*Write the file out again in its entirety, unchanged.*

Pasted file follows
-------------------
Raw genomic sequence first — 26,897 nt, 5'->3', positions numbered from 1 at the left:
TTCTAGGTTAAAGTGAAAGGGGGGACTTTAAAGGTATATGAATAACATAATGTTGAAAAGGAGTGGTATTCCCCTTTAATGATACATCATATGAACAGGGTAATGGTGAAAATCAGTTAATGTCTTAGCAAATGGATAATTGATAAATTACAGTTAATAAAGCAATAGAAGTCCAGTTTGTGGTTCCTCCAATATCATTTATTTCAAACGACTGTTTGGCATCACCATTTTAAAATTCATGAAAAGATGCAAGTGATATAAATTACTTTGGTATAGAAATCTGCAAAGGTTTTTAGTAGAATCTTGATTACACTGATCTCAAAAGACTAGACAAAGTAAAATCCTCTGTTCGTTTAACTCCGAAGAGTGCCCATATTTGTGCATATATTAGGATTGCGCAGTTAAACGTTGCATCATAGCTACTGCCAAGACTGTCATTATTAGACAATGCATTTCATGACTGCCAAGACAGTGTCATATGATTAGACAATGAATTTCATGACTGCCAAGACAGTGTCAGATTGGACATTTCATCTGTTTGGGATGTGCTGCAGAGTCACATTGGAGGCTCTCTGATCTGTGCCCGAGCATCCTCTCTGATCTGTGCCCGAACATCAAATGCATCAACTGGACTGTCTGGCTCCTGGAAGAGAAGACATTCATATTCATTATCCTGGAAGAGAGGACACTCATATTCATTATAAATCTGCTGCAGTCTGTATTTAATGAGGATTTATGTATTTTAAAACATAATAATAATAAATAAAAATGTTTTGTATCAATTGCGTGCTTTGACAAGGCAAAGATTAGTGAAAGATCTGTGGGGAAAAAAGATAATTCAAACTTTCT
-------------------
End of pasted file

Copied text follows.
Raw genomic sequence first — 26,897 nt, 5'->3', positions numbered from 1 at the left:
TTCTAGGTTAAAGTGAAAGGGGGGACTTTAAAGGTATATGAATAACATAATGTTGAAAAGGAGTGGTATTCCCCTTTAATGATACATCATATGAACAGGGTAATGGTGAAAATCAGTTAATGTCTTAGCAAATGGATAATTGATAAATTACAGTTAATAAAGCAATAGAAGTCCAGTTTGTGGTTCCTCCAATATCATTTATTTCAAACGACTGTTTGGCATCACCATTTTAAAATTCATGAAAAGATGCAAGTGATATAAATTACTTTGGTATAGAAATCTGCAAAGGTTTTTAGTAGAATCTTGATTACACTGATCTCAAAAGACTAGACAAAGTAAAATCCTCTGTTCGTTTAACTCCGAAGAGTGCCCATATTTGTGCATATATTAGGATTGCGCAGTTAAACGTTGCATCATAGCTACTGCCAAGACTGTCATTATTAGACAATGCATTTCATGACTGCCAAGACAGTGTCATATGATTAGACAATGAATTTCATGACTGCCAAGACAGTGTCAGATTGGACATTTCATCTGTTTGGGATGTGCTGCAGAGTCACATTGGAGGCTCTCTGATCTGTGCCCGAGCATCCTCTCTGATCTGTGCCCGAACATCAAATGCATCAACTGGACTGTCTGGCTCCTGGAAGAGAAGACATTCATATTCATTATCCTGGAAGAGAGGACACTCATATTCATTATAAATCTGCTGCAGTCTGTATTTAATGAGGATTTATGTATTTTAAAACATAATAATAATAAATAAAAATGTTTTGTATCAATTGCGTGCTTTGACAAGGCAAAGATTAGTGAAAGATCTGTGGGGAAAAAAGATAATTCAAACTTTCT